HOUSTON -- The college basketball season came to an end Monday night in the vast expanse of Reliant Stadium amid a cascade of confetti that also signaled the annual beginning of the NBA draft season.
There soon will be a string of fresh announcements about which early-entry players will make themselves available for the draft, which will hire agents, which will test the professional interest with the option to duck back to their schools if necessary, and which will give it the old college try at least one more time.
According to NBA talent evaluators and the best guesses of the mock drafts, more than one-third of the first-round selections will be players who have just completed their freshman seasons. Adding in a handful of sophomores, nearly half of the players in the first round will be great basketball prospects who have only begun to fulfill their potential.
This talent drain from the college game almost always affects only the best programs from the biggest conferences. Those are the schools that attract the just-passing-through players because they represent a chance to snatch some major television time and maybe some championship glory in their dash to the pros.
The era of "one-and-done" players became the norm as a result of the 2005 NBA collective bargaining agreement, which mandated that players could not be drafted until they were either 19 years old or had played one season of college ball.
The question -- one highlighted nicely by the just-completed Final Four -- is whether this system has hurt college basketball or helped it. On one hand, there are few great teams any longer, and the talent level, especially at the upper echelons, has been diminished. But on the other hand, it has brought about an era in which there seems to be greater parity from top to bottom than ever before, an environment in which schools from non-power conferences like Butler and Virginia Commonwealth actually can hope to advance to the Final Four.
So which is better? Great players for a longer time, and truly great teams, or the sense that anything can happen, and the little guy, with lesser players but more experience, truly has a chance now?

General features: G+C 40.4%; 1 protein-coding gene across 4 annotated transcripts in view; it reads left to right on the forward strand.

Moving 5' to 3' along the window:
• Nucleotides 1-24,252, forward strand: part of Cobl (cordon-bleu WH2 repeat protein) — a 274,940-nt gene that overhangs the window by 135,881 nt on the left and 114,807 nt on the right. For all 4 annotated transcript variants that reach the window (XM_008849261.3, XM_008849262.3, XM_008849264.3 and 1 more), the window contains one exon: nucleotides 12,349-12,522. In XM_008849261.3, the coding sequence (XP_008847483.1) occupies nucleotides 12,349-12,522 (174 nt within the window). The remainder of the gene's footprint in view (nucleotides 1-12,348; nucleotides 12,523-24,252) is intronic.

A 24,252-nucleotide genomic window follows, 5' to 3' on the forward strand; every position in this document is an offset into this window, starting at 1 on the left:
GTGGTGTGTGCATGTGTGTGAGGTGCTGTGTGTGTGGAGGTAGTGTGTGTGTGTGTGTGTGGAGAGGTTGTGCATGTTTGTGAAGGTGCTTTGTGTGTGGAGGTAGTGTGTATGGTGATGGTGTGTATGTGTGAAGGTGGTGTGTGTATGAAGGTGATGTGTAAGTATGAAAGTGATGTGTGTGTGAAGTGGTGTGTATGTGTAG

"With the way it is now, it's kind of like the wild, wild West. May the best team win and it doesn't have to have pedigree attached to it," said Connecticut coach Jim Calhoun, whose perennially powerful Big East team played for the title against Butler University from the more lightly regarded Horizon League on Monday night. "If you could grab (back) some of the kids in the NBA, maybe the establishment would still be the establishment. But that's not the facts. The facts are that ... there's an opportunity for teams. I think that's healthy."
The question of whether it is good for the overall game, however, is a different one. It is a question being asked against the backdrop of a coming labor dispute in the NBA that is expected to lead to a lockout and, in a worst-case scenario, to the loss of at least part of next season. Some underclassmen who might otherwise jump to the league are considering a return to the safe haven of college instead while the situation settles itself. That trend could mean college basketball will have a refreshingly deeper pool of talent next season and the more powerful programs will reassert themselves.
The NBA's collective bargaining agreement expires at midnight June 30, just a week after the annual draft. The issue of contention between owners and players is almost identical to the one that led to the current NFL lockout. The owners, claiming financial losses, want a bigger piece of the revenue pie, and the players would like to keep the status quo. The two sides do not appear remotely close to settling things.
Among the side issues expected to be negotiated is a possible change in the "one-and-done" rule to an eligibility system that will make basketball more like baseball. Players will have the option of entering the NBA draft right out of high school, but once they choose to attend college, they will have to remain there, or remain ineligible for the draft, for at least two, and possibly three seasons. Baseball players who opt for college after high school rather than the minor leagues must stay in school three years.
"I'm in favor of anything that encourages people to stay in college," said NCAA president Mark Emmert. "If there are changes that encourage students to stay in school, develop and grow, that's great."
Emmert, predictably, takes exception to the idea there's anything out of whack with the college game, however.
"The so-called 'one-and-done' phenomenon has taken on a bigger-than-life position in people's minds. There were last year, 14 or 15 or something like that. Fourteen out of 5,500 Division I basketball players. I would very much like to not have that become the image of intercollegiate basketball, even though there are some that do that."
True enough, but there are dozens of players in the NBA who otherwise would have been in the NCAA tournament field had they remained in school. Almost without exception, they were players from power conferences. The little guys, meanwhile, have continued to do what they have always done -- build around good players who stick around.
"Two years ago, we started three freshmen, a sophomore, and a junior in an NCAA tournament game, and we weren't ready to win at that level," Butler coach Brad Stevens said. "I do think the landscape has changed. I think the more juniors and seniors you have, the better. I think that's a great thing."
It has been a great thing for Butler in the last two seasons, and the trend may continue with more small programs making their marks in the tournament. Whether it is good or bad for the game is a matter of perspective, and it will take more than 40 minutes of basketball played in a football stadium to decide it.